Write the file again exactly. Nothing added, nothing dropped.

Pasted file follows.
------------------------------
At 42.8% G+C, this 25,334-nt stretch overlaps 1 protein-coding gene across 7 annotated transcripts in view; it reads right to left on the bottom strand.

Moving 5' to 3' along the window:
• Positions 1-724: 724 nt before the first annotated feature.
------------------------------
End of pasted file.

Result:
At 42.8% G+C, this 25,334-nt stretch overlaps 1 protein-coding gene across 7 annotated transcripts in view; it reads right to left on the bottom strand.

Moving 5' to 3' along the window:
• Positions 1-724: 724 nt before the first annotated feature.